Hi, everyone. I’m new to this board. I’m 42 and seriously considering medical school, if I can get home issues (read: finances) worked out with my darling wife. In considering what I need to do to make this a reality, I find myself wondering at some things. Two specific issues come to mind:
- Who do I get to write letters of recommendation? I am fifteen years out of my first undergrad school, and except for one physics professor, any faculty who might possibly remember me have long since retired. I went to grad school and did very well in the classes, but I never got my thesis finished or signed off and thus never got my MS. My old advisor could certainly write something, but I don’t know how complimentary to my academic talents it would be. I currently work as a programmer and technical writer at a software company that everyone knows and many curse; I doubt a LOR from my current lead would mean a lot to a medical committee. Ideas?
- Surfing the web, I have seen many examples of personal statements for med school. I’m sorry to be harsh, but almost without exception, these statements read like they were written in a freshman creative-writing class. ("‘Someone call 911!’, I bellowed. I had seen the young white man get hit by the speeding automobile, watched his flailing body fly through the air and land in a crumpled heap on the pavement. Etc etc etc" – you must be kidding.) But if it ain’t broke, don’t fix it. Is this really the type of thing admission committees like?
Thanks in advance for any help you can offer.

I can’t say I know what ad coms like in terms of the ps. My advisor read mine and liked it and the Dean read it and hated it. Then I rewrote it and the Dean loved it and my advisor hated it.
Re: LORs, I got two from science professors at Georgetown where I did my post bacc classes, one from my undergrad advisor and two from doctors I have shadowed. I am using Interfolio.

If you’re many years removed from school, you’re almost certainly going to need to do some current schoolwork in order to put together a competitive application. This could be a repeat of the prereqs (some med schools have “age limits” on how old these can be), or it could be upper-division science coursework to “prove that you can still hack it.” Other OPMs have found this to be a pretty consistent expectation for people who are hoping to get into med school after a long time away.
So. I think that you’ll find the answer to your LOR dilemma with further investigation into what sort of schooling you’re going to need to do as preparation for applying. As for folks from your past, you ONLY want LORs from folks who can give you strong, positive LORs and when you solicit a recommendation, that’s how you should ask for it: “Can you give me a strongly positive recommendation letter?” If you sense even a moment’s hesitation, say, “Well, let me know, I’ll be in touch,” or something similarly vague, walk away, and do not follow up!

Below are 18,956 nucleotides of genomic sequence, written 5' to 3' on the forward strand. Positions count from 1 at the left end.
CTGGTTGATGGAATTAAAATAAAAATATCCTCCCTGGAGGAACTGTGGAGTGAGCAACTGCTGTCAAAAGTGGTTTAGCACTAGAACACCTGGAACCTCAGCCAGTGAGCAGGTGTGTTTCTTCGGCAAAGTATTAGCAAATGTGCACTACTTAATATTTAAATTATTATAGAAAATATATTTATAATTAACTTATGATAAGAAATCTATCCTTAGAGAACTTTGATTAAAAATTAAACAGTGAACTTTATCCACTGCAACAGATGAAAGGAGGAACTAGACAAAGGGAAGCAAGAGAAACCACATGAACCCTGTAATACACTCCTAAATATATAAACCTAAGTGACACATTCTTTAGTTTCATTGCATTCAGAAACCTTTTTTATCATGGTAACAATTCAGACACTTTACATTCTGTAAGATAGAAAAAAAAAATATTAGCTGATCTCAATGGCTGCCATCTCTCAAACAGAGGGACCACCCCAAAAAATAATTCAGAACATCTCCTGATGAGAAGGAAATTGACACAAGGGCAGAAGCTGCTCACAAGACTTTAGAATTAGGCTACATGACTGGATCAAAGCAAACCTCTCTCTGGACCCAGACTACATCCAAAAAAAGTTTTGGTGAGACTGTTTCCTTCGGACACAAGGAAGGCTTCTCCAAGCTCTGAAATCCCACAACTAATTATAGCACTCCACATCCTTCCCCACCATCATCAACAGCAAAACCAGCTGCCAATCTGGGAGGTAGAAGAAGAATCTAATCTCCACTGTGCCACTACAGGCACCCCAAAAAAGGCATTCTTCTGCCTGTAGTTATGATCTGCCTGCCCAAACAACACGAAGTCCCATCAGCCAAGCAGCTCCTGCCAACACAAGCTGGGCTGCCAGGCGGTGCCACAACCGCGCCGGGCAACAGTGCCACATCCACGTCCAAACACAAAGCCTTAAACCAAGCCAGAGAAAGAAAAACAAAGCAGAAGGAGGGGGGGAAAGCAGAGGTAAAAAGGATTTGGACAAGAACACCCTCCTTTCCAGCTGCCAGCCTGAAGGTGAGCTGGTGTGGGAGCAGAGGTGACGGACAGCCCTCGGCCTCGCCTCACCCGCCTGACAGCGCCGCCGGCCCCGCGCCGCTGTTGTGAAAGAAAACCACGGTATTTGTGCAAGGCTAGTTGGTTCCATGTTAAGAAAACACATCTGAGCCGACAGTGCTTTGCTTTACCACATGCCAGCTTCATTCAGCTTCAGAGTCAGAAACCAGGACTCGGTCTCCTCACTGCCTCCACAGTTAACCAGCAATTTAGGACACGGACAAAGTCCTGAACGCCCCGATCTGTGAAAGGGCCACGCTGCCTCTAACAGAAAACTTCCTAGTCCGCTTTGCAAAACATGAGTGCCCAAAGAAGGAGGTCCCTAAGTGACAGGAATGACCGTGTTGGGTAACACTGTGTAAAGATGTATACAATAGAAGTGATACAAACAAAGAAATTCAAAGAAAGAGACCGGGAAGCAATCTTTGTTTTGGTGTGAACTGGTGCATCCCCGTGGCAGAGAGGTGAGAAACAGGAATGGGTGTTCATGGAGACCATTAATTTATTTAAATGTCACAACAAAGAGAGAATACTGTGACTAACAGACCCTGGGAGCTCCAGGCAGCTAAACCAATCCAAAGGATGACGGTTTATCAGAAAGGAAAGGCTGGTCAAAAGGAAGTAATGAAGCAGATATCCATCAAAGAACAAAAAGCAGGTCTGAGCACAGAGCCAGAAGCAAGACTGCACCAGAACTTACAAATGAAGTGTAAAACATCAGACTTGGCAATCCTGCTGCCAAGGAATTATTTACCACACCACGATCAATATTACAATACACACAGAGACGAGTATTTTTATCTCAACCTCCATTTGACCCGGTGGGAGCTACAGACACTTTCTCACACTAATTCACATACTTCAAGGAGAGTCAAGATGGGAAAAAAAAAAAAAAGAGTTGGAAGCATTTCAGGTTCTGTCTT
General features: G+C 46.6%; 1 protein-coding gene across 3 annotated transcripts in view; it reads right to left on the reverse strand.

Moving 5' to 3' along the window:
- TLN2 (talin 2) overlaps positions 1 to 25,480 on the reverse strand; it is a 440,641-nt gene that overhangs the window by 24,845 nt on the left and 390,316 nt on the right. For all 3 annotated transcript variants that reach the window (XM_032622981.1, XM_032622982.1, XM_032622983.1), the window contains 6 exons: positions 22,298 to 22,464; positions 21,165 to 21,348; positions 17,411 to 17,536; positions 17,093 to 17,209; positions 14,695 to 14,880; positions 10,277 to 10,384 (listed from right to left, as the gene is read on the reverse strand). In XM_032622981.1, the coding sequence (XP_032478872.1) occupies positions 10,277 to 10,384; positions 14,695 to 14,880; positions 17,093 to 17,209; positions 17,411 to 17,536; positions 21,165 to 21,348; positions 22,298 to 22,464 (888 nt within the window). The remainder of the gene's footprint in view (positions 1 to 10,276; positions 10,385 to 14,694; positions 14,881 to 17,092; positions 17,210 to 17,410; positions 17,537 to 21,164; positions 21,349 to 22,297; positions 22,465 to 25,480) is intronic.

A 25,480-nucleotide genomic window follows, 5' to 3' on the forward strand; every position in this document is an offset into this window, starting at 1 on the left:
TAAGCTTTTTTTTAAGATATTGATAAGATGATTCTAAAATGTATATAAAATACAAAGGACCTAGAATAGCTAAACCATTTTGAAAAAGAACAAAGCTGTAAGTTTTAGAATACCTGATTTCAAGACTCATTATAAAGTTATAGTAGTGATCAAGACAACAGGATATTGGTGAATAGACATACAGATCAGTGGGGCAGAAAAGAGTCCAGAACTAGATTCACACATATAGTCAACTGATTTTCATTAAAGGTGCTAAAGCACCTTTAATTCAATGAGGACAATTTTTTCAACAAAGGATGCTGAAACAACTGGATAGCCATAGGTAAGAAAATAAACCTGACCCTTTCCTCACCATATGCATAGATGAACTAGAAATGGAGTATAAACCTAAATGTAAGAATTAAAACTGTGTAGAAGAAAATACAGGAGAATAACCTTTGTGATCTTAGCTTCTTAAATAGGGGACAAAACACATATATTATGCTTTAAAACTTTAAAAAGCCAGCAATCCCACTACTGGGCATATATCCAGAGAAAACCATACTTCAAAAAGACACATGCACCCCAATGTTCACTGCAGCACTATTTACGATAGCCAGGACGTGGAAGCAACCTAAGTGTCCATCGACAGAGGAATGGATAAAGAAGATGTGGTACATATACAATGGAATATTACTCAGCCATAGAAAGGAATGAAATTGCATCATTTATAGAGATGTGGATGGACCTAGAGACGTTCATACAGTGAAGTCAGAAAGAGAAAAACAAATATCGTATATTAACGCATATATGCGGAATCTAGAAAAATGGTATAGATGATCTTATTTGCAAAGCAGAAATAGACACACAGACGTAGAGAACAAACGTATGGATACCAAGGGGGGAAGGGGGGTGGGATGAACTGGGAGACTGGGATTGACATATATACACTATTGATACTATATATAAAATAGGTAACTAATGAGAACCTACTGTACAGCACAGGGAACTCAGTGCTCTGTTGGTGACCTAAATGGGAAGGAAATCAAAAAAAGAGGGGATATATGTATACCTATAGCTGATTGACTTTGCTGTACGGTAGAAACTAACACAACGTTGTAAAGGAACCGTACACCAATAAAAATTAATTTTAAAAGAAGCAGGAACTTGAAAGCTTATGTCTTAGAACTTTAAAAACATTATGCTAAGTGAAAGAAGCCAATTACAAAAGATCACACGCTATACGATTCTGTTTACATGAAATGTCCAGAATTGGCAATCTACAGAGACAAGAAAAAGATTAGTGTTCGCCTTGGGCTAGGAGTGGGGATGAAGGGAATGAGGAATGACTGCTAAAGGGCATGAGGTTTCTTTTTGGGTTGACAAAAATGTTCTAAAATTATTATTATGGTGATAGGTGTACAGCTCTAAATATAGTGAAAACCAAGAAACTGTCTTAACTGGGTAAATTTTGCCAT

As for the PS, obviously yours will be different. You’ll be expected to show why you’ve decided on medicine at this point in your life: what led you here? why now? why not something else? One AdCom member put it to me like this: “Tell the story of how you got here,” no more, no less.
While it doesn’t have to be dramatic or sound like a freshman writing exercise, it also shouldn’t be the boring bullet-point paragraphs off a resume. It needs to capture your passion for medicine and illustrate why you’re willing to turn your life upside down to pursue it. It’s challenging, for sure!
good luck

About eight years ago, I returned to school to get a second bachelor’s degree. I completed 48 hours of class in two quarters (20 hours the first quarter, 28 the second) and garnered all A’s; these were all hard core CS classes, too, no fluff. I earned a BSCS in six months. Will this qualify as proving my academic ability? I hope so, because while I’m willing to leave my job and take time from my family for medical school, I am not willing to leave my job or take significant time from my family just to jump through some academic hoops at my community college in order to impress the med school people enough to let me in.
What if I score high on my MCATs? Will that make a difference? What constitutes a “high MCAT score”, anyway? Would a 38 be sufficient to convince them that I can “hack it”?
Thanks in advance for any advice or insight you can give. (After reading your story, Mary, you’re my hero. Er, heroine.)

those recent courses will be good for your case. However, you still need to investigate the eligibility of “old” prerequisites - will they count? Some schools don’t care but others do. You’re going to have to find this one out for yourself because it seems to vary a lot.
As to the MCAT, er, a 38 is a marvelous goal and is achieved, I believe, by less than 1% of MCAT takers. No doubt about it, the MCAT is one hard test and your past test-taking experience will not take you that far with it. People on this board have gotten into U.S. med schools with scores ranging from mid-20s to high-30s. You’ll want to score above the average for matriculating students (which is around a 28-29) if you want to get in without taking additional science courses, I would think…